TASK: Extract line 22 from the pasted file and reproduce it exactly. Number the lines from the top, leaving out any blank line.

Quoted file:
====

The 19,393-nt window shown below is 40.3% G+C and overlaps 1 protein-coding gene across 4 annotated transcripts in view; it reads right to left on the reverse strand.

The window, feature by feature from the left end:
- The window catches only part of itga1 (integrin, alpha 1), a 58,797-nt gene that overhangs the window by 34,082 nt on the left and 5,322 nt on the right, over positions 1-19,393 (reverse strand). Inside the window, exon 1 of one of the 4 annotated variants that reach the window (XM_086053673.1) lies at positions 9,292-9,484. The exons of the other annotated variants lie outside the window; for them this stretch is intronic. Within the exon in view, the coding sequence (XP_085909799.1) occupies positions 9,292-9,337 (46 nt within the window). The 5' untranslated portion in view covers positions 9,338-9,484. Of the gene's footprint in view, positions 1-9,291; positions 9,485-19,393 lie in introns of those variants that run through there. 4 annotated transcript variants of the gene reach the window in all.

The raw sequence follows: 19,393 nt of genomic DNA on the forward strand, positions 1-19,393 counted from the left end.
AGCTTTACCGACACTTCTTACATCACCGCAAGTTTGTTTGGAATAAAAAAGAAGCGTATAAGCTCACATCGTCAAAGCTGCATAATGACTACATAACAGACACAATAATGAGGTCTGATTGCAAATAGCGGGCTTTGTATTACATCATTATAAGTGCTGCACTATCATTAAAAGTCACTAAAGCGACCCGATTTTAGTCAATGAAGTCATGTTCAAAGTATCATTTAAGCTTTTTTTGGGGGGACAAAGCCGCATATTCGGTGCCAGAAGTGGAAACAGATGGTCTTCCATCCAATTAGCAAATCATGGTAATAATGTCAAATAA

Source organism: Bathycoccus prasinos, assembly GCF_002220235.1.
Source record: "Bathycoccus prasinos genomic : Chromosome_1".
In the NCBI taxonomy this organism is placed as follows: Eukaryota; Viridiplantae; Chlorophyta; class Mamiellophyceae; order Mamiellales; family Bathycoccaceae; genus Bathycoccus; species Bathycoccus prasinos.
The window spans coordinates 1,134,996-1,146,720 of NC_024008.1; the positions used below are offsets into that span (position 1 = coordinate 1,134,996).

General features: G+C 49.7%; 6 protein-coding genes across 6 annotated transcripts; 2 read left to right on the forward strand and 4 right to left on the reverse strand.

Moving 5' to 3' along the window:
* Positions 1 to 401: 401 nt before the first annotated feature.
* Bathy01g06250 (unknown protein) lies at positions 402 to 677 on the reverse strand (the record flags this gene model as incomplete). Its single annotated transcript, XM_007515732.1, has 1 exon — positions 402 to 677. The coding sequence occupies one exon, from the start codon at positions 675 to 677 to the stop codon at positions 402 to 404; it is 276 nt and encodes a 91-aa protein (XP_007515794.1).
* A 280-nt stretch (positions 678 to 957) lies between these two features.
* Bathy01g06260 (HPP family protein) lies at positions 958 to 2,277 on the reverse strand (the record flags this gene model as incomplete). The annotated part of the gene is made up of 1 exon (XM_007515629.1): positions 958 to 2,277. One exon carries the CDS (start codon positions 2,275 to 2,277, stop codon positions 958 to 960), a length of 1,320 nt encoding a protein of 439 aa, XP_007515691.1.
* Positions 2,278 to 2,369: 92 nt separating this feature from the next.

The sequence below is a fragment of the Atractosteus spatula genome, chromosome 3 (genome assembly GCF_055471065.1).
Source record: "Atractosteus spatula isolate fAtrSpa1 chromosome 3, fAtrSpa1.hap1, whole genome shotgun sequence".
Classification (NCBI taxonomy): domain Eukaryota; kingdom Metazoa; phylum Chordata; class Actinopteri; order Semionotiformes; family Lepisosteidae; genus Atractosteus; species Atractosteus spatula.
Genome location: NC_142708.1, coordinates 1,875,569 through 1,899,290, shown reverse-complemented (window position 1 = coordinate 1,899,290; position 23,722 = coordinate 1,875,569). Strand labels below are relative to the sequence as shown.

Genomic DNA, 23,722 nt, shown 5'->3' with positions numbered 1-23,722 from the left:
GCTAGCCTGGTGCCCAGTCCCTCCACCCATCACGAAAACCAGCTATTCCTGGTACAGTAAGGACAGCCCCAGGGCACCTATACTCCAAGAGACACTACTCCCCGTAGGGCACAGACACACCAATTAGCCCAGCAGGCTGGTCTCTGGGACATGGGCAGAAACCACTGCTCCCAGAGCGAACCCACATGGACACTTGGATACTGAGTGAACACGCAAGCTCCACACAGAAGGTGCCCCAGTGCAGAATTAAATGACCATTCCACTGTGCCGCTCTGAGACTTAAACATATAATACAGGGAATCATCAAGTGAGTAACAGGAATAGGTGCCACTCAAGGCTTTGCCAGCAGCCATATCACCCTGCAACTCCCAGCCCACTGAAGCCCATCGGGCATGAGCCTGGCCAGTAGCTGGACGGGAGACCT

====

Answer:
GCTAGCCTGGTGCCCAGTCCCTCCACCCATCACGAAAACCAGCTATTCCTGGTACAGTAAGGACAGCCCCAGGGCACCTATACTCCAAGAGACACTACTCCCCGTAGGGCACAGACACACCAATTAGCCCAGCAGGCTGGTCTCTGGGACATGGGCAGAAACCACTGCTCCCAGAGCGAACCCACATGGACACTTGGATACTGAGTGAACACGCAAGCTCCACACAGAAGGTGCCCCAGTGCAGAATTAAATGACCATTCCACTGTGCCGCTCTGAGACTTAAACATATAATACAGGGAATCATCAAGTGAGTAACAGGAATAGGTGCCACTCAAGGCTTTGCCAGCAGCCATATCACCCTGCAACTCCCAGCCCACTGAAGCCCATCGGGCATGAGCCTGGCCAGTAGCTGGACGGGAGACCT